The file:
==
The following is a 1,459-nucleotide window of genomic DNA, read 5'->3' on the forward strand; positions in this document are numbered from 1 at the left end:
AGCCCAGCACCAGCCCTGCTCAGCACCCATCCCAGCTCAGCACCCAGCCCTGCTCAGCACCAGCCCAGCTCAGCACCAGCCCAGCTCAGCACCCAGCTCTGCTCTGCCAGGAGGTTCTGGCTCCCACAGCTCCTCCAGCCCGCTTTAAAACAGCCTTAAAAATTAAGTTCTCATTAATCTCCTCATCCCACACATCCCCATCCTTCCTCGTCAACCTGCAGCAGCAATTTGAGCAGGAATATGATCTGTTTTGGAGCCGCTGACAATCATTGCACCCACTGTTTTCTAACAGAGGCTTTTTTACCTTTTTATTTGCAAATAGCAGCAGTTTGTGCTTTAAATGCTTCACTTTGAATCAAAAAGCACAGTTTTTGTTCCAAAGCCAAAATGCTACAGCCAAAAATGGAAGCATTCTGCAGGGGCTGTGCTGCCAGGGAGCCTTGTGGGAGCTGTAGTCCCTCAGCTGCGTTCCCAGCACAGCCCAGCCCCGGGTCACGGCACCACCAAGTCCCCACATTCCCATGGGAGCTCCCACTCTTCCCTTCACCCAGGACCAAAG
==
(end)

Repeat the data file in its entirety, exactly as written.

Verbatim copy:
The following is a 1,459-nucleotide window of genomic DNA, read 5'->3' on the forward strand; positions in this document are numbered from 1 at the left end:
AGCCCAGCACCAGCCCTGCTCAGCACCCATCCCAGCTCAGCACCCAGCCCTGCTCAGCACCAGCCCAGCTCAGCACCAGCCCAGCTCAGCACCCAGCTCTGCTCTGCCAGGAGGTTCTGGCTCCCACAGCTCCTCCAGCCCGCTTTAAAACAGCCTTAAAAATTAAGTTCTCATTAATCTCCTCATCCCACACATCCCCATCCTTCCTCGTCAACCTGCAGCAGCAATTTGAGCAGGAATATGATCTGTTTTGGAGCCGCTGACAATCATTGCACCCACTGTTTTCTAACAGAGGCTTTTTTACCTTTTTATTTGCAAATAGCAGCAGTTTGTGCTTTAAATGCTTCACTTTGAATCAAAAAGCACAGTTTTTGTTCCAAAGCCAAAATGCTACAGCCAAAAATGGAAGCATTCTGCAGGGGCTGTGCTGCCAGGGAGCCTTGTGGGAGCTGTAGTCCCTCAGCTGCGTTCCCAGCACAGCCCAGCCCCGGGTCACGGCACCACCAAGTCCCCACATTCCCATGGGAGCTCCCACTCTTCCCTTCACCCAGGACCAAAG